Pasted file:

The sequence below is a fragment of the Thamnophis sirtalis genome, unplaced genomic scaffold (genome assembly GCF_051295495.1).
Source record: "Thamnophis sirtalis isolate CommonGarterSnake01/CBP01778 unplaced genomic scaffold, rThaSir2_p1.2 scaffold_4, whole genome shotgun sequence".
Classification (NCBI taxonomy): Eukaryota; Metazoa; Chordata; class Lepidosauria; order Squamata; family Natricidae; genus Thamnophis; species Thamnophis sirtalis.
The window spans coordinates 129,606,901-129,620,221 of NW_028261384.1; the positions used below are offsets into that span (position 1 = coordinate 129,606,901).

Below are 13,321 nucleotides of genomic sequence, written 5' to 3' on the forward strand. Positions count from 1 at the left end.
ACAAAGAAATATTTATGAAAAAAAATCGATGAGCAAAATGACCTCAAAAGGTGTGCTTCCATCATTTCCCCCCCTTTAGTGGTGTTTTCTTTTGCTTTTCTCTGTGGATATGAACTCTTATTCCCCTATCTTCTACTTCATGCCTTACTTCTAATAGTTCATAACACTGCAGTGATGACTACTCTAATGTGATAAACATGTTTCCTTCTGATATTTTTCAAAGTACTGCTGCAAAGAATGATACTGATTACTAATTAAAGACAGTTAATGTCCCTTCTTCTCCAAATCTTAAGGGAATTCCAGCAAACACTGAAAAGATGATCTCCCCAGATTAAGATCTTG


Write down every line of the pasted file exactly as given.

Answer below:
The sequence below is a fragment of the Thamnophis sirtalis genome, unplaced genomic scaffold (genome assembly GCF_051295495.1).
Source record: "Thamnophis sirtalis isolate CommonGarterSnake01/CBP01778 unplaced genomic scaffold, rThaSir2_p1.2 scaffold_4, whole genome shotgun sequence".
Classification (NCBI taxonomy): Eukaryota; Metazoa; Chordata; class Lepidosauria; order Squamata; family Natricidae; genus Thamnophis; species Thamnophis sirtalis.
The window spans coordinates 129,606,901-129,620,221 of NW_028261384.1; the positions used below are offsets into that span (position 1 = coordinate 129,606,901).

Below are 13,321 nucleotides of genomic sequence, written 5' to 3' on the forward strand. Positions count from 1 at the left end.
ACAAAGAAATATTTATGAAAAAAAATCGATGAGCAAAATGACCTCAAAAGGTGTGCTTCCATCATTTCCCCCCCTTTAGTGGTGTTTTCTTTTGCTTTTCTCTGTGGATATGAACTCTTATTCCCCTATCTTCTACTTCATGCCTTACTTCTAATAGTTCATAACACTGCAGTGATGACTACTCTAATGTGATAAACATGTTTCCTTCTGATATTTTTCAAAGTACTGCTGCAAAGAATGATACTGATTACTAATTAAAGACAGTTAATGTCCCTTCTTCTCCAAATCTTAAGGGAATTCCAGCAAACACTGAAAAGATGATCTCCCCAGATTAAGATCTTG